University Circle focuses on dangerous crossings for students
Posted August 14, 2015 in Articles
Author: Alison Grant
Navigating the spaghetti bowl of converging streets at the base of Cedar Hill can be a headache for drivers, but for pedestrians it can be perilous.
Students pouring out of the bus and rapid stations headed to John Hay High School (and starting this fall, the new home of the Cleveland School of the Arts), are directed to make as many as six crossings with a total of 22 lanes of traffic to get to class.
"It's treacherous," said Vincent Lucic, who will be a senior at John Hay. Motorists "are in a rush to get to work," he said. "They are not happy to see us crossing."
Pedestrians do have a less dodgy route to get across Martin Luther King Jr. Boulevard and on to the schools. But it involves walking about a third of a mile, up to a crosswalk north on MLK Boulevard and back, adding about 7 minutes' walk on average, said Chris Bongorno, transportation consultant for University Circle Inc.
"When we get off the rapid we have to get to school. We couldn't really do that unless we want to be late every day," Lucic said.
University Circle Inc. and major institutions have been working with transportation consultant Nelson/Nygaard to come up with solutions to address this pedestrian hazard and others in Cleveland's vibrant but congested cultural, medical and educational mecca.
Phase one of the "Moving Greater University Circle Transportation & Mobility Study" dealt with parking supply and demand. Phase two, focusing on street improvements, pinpointed 11 sites where there have been a high number of crashes, some involving pedestrians and bicyclists (see map above). The sites also were chosen based on feedback from more than 650 participants at the outset of the study.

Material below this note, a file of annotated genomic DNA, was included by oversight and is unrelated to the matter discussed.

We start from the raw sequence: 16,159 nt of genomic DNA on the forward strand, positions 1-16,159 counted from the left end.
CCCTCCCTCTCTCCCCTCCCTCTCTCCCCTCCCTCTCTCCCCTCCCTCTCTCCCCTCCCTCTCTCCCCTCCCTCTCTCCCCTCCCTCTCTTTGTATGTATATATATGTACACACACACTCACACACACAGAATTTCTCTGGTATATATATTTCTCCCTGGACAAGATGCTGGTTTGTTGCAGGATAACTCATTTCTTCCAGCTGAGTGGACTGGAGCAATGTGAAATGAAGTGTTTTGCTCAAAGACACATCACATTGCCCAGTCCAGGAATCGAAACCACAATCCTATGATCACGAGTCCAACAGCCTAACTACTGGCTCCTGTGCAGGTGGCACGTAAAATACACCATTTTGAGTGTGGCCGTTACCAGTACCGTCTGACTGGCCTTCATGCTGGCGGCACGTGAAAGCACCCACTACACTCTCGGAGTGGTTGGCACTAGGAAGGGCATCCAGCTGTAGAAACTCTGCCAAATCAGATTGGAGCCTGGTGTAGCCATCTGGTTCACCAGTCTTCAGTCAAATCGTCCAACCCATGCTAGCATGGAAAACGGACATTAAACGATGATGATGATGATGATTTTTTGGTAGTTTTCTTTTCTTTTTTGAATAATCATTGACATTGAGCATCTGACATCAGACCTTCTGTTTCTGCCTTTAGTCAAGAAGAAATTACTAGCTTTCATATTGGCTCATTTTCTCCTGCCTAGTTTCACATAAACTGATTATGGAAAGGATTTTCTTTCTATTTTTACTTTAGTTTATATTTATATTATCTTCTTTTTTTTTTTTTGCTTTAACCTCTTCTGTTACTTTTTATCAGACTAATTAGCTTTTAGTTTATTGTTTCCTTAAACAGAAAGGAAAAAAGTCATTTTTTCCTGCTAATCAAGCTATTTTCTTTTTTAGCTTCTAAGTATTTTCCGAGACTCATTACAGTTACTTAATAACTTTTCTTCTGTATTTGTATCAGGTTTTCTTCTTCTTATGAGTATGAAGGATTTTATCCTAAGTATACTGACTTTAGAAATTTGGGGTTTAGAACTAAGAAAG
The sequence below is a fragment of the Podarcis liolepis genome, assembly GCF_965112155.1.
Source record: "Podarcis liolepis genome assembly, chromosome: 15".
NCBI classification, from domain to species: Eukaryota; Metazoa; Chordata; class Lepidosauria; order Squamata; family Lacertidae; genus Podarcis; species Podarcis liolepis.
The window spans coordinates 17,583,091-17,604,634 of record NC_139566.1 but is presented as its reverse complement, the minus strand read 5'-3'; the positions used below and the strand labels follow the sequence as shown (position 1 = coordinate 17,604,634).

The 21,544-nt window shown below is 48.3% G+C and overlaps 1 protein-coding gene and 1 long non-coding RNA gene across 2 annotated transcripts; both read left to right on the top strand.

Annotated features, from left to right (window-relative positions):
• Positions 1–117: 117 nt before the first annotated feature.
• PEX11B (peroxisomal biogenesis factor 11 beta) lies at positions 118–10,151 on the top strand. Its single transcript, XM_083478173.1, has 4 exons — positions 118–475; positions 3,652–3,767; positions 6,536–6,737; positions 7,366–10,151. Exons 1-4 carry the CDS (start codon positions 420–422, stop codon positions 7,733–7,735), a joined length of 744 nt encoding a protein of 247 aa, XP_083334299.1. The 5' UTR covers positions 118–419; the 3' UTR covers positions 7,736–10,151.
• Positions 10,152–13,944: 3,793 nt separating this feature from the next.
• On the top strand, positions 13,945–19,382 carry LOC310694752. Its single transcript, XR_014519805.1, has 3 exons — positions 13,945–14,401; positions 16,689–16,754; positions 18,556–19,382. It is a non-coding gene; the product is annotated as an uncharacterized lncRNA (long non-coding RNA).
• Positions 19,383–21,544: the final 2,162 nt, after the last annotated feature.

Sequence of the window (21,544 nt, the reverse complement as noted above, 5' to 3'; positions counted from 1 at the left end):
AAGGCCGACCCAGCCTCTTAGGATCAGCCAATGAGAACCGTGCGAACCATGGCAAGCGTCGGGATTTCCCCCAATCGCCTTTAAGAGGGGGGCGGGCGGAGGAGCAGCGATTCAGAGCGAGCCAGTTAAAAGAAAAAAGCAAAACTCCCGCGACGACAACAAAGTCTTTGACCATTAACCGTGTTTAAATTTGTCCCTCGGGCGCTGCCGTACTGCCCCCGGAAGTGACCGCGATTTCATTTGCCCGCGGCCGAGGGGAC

Planners decided to deal with seven of the worst intersections as soon as possible. Of those, four rose to the top as most critical. And among the four, there was general agreement that the first project to tackle should be creating a safer way to get from RTA's bus station and the new Cedar-University Rapid Stationto locations along Carnegie Avenue, including the high schools.
"It seems like everybody is making this a priority to get this done," Bongorno said.
The plan is to put the crossing at MLK Boulevard, west of the bus station, on a "road diet" by building out the curbs and reducing traffic from four to three lanes. Expanding the island next to bus station will help calm traffic and prevent cars from whipping around the corner onto the boulevard.
Also on tap is changing the traffic pattern for westbound motorists coming down Cedar Hill. Currently, one lane of the three-lane street allows right turns only, one allows traffic to continue straight through the intersection, and the middle lane allows traffic to either turn right or go straight.
The middle lane creates a "blind turn" for drivers who have a restricted view of the street when two cars are turning at the same time. "They're looking out for the other 2,000-pound vehicle that might side-swipe them," Bongorno said. Converting the center lane to straight-through traffic only would reduce the hazard, he said.
Any traffic changes will be flagged with signs well ahead of the intersection.
Changes to the boulevard crossing won't be in place by the time classes start Monday, but could be installed by the end of the year.
Other intersections at the top of the list for improvements -- most likely signal and crosswalk changes -- are Euclid Avenue/Ford Drive/Mayfield Road, Cedar Glen Parkway/Euclid Heights Boulevard and Euclid Avenue/East 115th Street.
Details on planned improvements will be posted online in September with the release of the phase two findings of the Moving Greater University Circle Transportation & Mobility Study.
"We want you to know you were meant to walk and bike here," Bongorno said.